The organization strongly criticized many powerful nations, particularly the United States, accusing them of failing to press governments in China, Indonesia, Mexico, Nigeria and Saudi Arabia to improve human rights for fear of losing access to lucrative markets.
A similar concern for profit over human rights was evident in policy toward the new Russia that emerged from the exploded Soviet Union. Anxious to steer Russia toward capitalism, and in the process to open it up as a market for American goods, the U.S. government simply overlooked the bullying policies of Russian president Boris Yeltsin. The Clinton administration firmly supported Yeltsin, even after Russia initiated a brutal invasion and bombardment of the outlying region of Chechnya, which wanted independence.
The historic use of economic aid to gain political influence was underlined when in November 1993, an Associated Press dispatch reported the phasing out of economic aid to thirty-five countries, most of them very poor. The administrator for the Agency for International Development, J. Brian Atwood, explained: "We no longer need an A.I.D. program to purchase influence."
The World Bank and the International Monetary Fund, both dominated by the United States, adopted a hard-nosed banker's approach to debt-ridden Third World countries. They insisted that these poor nations allocate a good part of their meager resources to repaying loans to the rich countries, at the cost of cutting social services to their already desperate populations.
Foreign economic policy was presumably based on "free trade" agreements, most notably those signed with Canada and Mexico. Democrats and Republicans, enthusiastically supported by corporate interests, joined to pass the North American Free Trade Agreement (NAFTA), which Clinton signed. Labor unions opposed it, because it meant businesses would be free to move across borders to find workers who would work at lower wages, under poor conditions. The claim of "free trade" was hardly to be believed, since U.S. policy was to interfere with trade when it served certain political or economic ends (although the phrase always used was "national interest"). Thus, the United States went to lengths to prevent tomato growers in Mexico from entering the U.S. market and put pressure on Thailand to open its markets to American tobacco companies, even while at home mounting public protest led to restrictions on the sale of tobacco.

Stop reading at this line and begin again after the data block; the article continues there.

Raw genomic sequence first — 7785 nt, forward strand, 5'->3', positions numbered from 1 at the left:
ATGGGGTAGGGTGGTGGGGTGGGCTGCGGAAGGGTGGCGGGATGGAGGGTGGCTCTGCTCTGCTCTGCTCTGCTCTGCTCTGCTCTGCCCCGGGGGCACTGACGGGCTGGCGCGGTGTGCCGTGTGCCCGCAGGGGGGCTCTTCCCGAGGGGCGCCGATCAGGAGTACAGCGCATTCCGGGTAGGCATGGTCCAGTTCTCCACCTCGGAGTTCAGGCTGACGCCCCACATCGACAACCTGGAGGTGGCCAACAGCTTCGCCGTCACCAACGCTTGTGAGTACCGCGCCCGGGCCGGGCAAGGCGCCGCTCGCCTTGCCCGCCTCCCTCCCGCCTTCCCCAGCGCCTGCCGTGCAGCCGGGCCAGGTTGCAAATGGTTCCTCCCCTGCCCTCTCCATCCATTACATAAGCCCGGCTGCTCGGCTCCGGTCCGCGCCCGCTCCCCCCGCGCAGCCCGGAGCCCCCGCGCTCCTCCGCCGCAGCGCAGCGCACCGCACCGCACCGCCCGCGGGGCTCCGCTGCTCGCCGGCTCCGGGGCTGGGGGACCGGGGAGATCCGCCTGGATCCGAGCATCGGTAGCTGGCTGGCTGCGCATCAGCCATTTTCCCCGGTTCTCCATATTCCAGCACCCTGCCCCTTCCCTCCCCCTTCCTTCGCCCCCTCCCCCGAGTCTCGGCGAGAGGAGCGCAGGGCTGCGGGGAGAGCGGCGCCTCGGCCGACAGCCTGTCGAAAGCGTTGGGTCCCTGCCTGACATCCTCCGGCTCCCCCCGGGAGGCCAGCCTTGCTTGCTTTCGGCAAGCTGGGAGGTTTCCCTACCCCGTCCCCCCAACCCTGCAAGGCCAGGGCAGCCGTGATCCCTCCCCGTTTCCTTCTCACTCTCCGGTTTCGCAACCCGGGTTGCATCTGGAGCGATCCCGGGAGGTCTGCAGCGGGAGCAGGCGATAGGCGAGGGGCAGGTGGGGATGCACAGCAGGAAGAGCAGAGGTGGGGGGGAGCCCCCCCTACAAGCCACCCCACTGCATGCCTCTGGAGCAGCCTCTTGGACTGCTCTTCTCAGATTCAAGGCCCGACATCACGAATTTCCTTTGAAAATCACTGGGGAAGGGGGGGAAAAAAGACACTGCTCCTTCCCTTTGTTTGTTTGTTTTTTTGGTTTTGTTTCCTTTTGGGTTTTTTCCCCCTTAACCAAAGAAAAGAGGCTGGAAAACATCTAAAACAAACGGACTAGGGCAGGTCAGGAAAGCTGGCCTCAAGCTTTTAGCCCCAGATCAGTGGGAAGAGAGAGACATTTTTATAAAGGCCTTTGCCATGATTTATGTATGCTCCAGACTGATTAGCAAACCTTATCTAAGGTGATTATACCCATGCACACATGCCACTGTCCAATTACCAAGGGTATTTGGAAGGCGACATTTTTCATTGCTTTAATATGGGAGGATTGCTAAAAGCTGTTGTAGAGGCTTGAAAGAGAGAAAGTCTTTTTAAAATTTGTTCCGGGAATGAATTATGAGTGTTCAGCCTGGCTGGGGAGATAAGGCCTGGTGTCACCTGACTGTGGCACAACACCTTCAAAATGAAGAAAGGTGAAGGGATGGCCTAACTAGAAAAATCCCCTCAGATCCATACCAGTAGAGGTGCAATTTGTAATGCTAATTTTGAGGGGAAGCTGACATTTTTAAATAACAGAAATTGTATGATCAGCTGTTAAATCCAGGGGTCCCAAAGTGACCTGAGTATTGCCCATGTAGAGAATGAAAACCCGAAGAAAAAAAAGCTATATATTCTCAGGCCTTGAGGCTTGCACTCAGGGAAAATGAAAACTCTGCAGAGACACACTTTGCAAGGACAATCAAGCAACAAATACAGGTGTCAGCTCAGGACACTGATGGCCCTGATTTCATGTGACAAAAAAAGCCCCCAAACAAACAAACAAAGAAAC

In an even more flagrant violation of the principle of free trade, the United States would not allow shipments of food or medicine to Iraq or to Cuba, the result being the deaths of tens of thousands of children. In 1996, on the television program 60 Minutes, U.S. Ambassador to the United Nations Madeleine Albright was asked about the report that "a half million children have died as a result of sanctions against Iraq.... That is more children than died in Hiroshima.... Is the price worth it?" Albright replied: "I think this is a very hard choice, but the price, we think the price is worth it."
The United States, with 5 percent of the earth's population, consumed 30 percent of what was produced worldwide. But only a tiny portion of the American population benefited; this richest 1 percent of the population saw its wealth increase enormously starting in the late 1970s. As a result of changes in the tax structure, by 1995 that richest 1 percent had gained over a trillion dollars and now owned over 40 percent of the nation's wealth.